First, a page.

(HealthDay News) — Maternal use of antipsychotic drugs during pregnancy is linked to an increased risk of gestational diabetes, according to a study published in the July issue of the Archives of General Psychiatry.

To investigate the effects of maternal use of antipsychotics during pregnancy on gestational diabetes and fetal growth, Robert Bodén, M.D., Ph.D., from the Karolinska Institutet in Stockholm, and colleagues conducted a population-based cohort study involving women giving birth in Sweden from July 2005 through December 2009. Women were grouped by filled prescriptions for olanzapine and/or clozapine (169 women), other antipsychotics (338 women), or no antipsychotics (357, 696 women).

The researchers found that women exposed to other antipsychotics were at an increased risk of gestational diabetes (adjusted odds ratio [aOR], 1.77). The risk increase in women exposed to olanzapine and/or clozapine was similar in magnitude but was not statistically significant (aOR, 1.94; 95 percent confidence interval, 0.97 to 3.91). There was an increased risk of being small for gestational age (SGA) for birth weight for infants exposed to either group of antipsychotics, but only exposure to other antipsychotics correlated with increased risks of being SGA for birth length and head circumference. After adjustment for maternal factors, none of the risk measurements remained significant. The risk for increased head circumference increased after exposure to olanzapine and/or clozapine (OR, 3.02).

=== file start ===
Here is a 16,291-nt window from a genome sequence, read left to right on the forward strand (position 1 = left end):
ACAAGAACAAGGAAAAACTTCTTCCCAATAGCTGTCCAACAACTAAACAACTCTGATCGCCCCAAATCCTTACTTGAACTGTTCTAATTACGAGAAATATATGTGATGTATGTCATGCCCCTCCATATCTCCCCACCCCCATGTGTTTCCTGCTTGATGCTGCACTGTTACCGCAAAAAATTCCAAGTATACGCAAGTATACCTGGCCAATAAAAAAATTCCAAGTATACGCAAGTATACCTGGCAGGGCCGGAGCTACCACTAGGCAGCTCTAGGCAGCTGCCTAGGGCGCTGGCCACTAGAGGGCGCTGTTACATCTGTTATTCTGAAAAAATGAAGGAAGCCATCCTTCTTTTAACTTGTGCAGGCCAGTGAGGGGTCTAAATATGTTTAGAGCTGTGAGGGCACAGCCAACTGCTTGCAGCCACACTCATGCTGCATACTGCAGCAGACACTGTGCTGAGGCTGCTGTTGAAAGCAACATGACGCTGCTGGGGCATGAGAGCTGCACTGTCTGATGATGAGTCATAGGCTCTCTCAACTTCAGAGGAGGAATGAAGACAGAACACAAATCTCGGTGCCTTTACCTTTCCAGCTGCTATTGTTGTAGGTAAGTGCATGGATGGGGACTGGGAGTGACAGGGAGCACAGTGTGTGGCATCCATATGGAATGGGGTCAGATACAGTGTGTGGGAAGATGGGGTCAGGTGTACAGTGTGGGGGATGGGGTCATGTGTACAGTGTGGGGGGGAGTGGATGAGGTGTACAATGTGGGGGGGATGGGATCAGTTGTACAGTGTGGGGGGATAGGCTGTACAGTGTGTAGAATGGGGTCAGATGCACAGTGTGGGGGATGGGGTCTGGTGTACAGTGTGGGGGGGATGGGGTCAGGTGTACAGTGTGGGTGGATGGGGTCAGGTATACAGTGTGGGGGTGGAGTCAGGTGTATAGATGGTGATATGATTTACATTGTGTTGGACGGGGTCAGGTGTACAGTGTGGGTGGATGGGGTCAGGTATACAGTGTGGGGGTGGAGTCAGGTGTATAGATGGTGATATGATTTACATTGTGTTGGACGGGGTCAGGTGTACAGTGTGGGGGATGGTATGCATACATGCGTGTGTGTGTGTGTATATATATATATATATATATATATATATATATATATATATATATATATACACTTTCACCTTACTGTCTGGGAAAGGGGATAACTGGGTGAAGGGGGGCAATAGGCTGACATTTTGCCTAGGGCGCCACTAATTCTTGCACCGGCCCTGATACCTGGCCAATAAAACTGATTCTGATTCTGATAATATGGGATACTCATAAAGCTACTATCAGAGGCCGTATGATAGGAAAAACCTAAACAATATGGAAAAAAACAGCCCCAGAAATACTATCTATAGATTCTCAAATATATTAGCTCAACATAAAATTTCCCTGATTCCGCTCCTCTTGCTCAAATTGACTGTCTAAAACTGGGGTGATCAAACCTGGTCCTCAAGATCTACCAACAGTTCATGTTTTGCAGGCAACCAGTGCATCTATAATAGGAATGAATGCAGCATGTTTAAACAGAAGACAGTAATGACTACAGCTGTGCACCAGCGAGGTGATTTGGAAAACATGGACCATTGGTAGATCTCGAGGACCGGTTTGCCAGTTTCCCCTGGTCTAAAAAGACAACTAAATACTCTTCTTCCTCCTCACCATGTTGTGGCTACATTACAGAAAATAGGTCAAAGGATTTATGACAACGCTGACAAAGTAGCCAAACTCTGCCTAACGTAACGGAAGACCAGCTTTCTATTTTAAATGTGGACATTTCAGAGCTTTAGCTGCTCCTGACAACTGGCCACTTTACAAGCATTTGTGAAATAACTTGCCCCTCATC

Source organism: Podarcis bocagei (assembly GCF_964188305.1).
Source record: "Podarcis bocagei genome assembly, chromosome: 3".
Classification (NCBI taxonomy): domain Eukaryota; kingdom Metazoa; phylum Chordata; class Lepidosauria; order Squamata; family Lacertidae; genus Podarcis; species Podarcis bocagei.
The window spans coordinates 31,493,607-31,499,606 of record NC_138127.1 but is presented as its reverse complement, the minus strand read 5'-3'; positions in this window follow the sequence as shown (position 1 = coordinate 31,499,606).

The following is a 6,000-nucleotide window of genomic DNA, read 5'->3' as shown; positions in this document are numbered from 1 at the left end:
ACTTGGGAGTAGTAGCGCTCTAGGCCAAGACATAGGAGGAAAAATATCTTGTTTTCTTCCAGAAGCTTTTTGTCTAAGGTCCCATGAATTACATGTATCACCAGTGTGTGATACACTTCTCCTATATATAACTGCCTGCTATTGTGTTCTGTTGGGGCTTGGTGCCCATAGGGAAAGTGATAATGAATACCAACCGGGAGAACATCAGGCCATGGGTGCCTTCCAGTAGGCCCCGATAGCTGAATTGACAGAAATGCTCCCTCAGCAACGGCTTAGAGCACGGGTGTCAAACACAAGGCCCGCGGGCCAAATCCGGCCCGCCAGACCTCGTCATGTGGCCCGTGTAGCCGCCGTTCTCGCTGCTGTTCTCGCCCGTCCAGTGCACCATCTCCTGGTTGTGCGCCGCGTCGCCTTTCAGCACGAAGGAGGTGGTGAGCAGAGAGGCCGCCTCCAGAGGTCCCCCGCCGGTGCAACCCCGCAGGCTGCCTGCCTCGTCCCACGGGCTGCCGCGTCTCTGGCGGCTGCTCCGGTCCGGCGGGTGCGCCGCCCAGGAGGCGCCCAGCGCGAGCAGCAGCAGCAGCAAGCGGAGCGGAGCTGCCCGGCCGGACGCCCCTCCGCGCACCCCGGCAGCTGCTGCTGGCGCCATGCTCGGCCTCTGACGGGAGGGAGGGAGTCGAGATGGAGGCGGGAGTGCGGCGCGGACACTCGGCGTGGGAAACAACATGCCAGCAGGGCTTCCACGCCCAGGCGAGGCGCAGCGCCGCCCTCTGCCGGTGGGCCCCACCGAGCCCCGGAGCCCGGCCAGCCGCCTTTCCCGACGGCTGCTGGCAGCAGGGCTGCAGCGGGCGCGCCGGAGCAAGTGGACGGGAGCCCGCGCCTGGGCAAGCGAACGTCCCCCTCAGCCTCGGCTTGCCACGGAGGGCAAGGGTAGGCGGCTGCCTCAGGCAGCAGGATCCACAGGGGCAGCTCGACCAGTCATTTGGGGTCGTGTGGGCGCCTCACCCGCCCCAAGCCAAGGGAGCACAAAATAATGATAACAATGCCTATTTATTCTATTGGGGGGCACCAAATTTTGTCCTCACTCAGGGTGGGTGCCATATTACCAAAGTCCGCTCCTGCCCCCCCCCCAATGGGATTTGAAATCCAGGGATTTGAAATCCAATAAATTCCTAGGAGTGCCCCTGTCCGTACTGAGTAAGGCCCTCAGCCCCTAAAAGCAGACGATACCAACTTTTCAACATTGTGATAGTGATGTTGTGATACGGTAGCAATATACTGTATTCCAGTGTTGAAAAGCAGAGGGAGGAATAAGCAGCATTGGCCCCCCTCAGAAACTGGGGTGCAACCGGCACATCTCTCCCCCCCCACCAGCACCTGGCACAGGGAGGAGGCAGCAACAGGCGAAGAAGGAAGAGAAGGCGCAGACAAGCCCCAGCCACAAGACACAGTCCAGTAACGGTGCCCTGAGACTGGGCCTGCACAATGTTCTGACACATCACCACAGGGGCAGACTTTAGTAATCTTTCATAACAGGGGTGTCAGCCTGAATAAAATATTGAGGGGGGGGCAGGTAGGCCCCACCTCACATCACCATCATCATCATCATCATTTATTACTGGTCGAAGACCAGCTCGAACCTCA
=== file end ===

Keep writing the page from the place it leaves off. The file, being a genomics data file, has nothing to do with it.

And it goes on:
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“Maternal use of antipsychotics during pregnancy, regardless of the drug group, is associated with an increased risk of gestational diabetes,” the authors write. “Pregnant women treated with antipsychotics should be closely monitored for gestational diabetes and deviating fetal growth.”

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